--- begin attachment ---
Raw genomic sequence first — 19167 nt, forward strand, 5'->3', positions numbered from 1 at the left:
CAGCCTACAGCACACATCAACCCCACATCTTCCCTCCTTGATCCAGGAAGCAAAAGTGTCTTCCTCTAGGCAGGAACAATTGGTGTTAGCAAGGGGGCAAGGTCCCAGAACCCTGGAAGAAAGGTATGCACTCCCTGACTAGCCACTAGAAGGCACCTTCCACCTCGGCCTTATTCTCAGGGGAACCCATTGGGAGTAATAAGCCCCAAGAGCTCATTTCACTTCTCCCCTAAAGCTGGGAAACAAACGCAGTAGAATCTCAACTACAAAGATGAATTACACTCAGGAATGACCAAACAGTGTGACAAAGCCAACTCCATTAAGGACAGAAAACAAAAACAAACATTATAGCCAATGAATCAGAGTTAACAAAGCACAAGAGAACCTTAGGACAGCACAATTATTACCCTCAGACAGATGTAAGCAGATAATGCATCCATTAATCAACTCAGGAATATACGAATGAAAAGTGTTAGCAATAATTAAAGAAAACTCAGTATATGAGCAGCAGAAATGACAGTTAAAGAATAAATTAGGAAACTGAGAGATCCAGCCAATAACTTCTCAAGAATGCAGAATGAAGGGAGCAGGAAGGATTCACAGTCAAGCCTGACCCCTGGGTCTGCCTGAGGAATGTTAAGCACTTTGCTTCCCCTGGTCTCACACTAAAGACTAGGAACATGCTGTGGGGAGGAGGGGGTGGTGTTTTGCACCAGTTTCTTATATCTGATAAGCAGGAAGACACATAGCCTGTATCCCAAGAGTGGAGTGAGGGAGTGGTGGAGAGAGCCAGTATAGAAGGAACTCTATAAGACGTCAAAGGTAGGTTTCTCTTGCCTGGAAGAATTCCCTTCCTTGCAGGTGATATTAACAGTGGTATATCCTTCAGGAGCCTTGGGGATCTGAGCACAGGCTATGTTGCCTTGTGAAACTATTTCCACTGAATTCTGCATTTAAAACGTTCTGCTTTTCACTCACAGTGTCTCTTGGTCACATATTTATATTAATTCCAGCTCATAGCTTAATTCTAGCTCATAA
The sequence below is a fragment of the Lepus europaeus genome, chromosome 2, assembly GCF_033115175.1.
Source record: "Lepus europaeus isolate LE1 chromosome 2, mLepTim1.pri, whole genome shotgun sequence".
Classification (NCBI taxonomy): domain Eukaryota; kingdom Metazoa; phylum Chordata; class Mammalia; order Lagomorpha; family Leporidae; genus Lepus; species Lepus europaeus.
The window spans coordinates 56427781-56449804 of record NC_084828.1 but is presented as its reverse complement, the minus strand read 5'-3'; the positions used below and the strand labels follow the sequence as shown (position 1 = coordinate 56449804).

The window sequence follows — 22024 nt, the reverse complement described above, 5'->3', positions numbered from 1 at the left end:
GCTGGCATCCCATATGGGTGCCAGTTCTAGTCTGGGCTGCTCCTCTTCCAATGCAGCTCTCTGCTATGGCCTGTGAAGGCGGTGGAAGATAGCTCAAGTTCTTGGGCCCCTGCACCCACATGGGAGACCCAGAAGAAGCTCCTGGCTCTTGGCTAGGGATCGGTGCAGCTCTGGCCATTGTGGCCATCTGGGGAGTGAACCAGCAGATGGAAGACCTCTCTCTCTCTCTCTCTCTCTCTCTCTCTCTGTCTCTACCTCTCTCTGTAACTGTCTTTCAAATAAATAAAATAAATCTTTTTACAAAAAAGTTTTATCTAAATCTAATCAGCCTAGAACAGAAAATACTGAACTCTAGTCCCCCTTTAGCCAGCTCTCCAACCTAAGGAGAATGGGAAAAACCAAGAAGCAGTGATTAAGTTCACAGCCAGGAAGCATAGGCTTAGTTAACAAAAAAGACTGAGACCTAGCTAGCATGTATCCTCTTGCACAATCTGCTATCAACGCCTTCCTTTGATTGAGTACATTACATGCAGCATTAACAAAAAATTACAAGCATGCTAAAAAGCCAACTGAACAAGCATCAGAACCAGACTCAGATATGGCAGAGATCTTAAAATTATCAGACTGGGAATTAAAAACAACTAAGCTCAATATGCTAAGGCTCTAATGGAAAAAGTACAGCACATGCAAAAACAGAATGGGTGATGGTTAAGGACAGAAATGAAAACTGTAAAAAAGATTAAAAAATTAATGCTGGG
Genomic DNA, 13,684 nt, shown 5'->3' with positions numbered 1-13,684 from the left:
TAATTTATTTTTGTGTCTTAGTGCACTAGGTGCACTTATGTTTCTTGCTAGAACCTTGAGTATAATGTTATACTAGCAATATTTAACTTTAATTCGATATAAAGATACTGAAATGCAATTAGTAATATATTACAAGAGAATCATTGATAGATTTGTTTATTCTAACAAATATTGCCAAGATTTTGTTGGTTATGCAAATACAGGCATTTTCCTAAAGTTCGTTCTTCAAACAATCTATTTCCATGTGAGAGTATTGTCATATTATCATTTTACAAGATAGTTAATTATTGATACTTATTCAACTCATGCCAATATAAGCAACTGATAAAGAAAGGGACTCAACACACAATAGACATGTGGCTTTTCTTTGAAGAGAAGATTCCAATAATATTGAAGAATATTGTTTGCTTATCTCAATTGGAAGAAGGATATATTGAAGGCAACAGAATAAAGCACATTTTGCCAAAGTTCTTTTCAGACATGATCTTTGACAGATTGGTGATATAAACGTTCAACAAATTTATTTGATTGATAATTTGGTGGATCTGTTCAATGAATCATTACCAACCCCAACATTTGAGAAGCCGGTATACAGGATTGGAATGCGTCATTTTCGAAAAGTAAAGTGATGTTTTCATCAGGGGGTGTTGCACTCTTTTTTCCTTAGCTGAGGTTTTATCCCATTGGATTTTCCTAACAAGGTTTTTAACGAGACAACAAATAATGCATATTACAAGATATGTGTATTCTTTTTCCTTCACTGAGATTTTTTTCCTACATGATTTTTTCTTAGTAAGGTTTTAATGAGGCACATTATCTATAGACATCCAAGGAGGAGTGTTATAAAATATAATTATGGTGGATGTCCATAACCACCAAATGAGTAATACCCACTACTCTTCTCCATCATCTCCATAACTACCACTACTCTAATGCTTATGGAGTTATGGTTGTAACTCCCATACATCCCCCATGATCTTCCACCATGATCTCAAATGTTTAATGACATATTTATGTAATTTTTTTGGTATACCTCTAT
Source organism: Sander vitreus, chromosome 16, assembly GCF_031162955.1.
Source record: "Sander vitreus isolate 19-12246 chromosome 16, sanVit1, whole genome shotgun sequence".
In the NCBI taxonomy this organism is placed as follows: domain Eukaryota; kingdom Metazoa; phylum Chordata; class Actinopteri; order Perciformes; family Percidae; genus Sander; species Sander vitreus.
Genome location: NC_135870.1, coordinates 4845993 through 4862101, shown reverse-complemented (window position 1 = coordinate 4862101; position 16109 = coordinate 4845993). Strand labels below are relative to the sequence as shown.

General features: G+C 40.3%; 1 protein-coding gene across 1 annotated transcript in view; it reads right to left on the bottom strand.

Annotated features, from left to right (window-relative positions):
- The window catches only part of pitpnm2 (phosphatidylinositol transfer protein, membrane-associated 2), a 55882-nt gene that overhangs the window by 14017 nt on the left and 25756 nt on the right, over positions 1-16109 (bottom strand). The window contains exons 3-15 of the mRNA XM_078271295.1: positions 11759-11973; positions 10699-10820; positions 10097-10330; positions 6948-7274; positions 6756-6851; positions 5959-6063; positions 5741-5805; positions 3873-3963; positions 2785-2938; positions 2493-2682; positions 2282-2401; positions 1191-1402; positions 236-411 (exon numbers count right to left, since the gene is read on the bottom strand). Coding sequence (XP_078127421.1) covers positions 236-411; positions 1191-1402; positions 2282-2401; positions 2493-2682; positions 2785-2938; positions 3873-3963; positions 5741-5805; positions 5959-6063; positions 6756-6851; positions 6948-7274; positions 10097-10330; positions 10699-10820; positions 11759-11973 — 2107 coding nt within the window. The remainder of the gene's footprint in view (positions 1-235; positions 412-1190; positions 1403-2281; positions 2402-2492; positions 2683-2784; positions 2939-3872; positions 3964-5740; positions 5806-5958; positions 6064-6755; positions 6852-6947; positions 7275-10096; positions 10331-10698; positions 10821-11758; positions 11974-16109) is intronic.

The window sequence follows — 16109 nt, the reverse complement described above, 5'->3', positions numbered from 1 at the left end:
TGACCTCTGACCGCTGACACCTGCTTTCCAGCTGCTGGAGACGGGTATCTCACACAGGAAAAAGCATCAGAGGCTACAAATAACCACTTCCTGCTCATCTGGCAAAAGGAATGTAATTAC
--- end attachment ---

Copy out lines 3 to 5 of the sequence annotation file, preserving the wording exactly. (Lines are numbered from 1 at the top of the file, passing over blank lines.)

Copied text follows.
The sequence below is a fragment of the Lepus europaeus genome, chromosome 2, assembly GCF_033115175.1.
Source record: "Lepus europaeus isolate LE1 chromosome 2, mLepTim1.pri, whole genome shotgun sequence".
Classification (NCBI taxonomy): domain Eukaryota; kingdom Metazoa; phylum Chordata; class Mammalia; order Lagomorpha; family Leporidae; genus Lepus; species Lepus europaeus.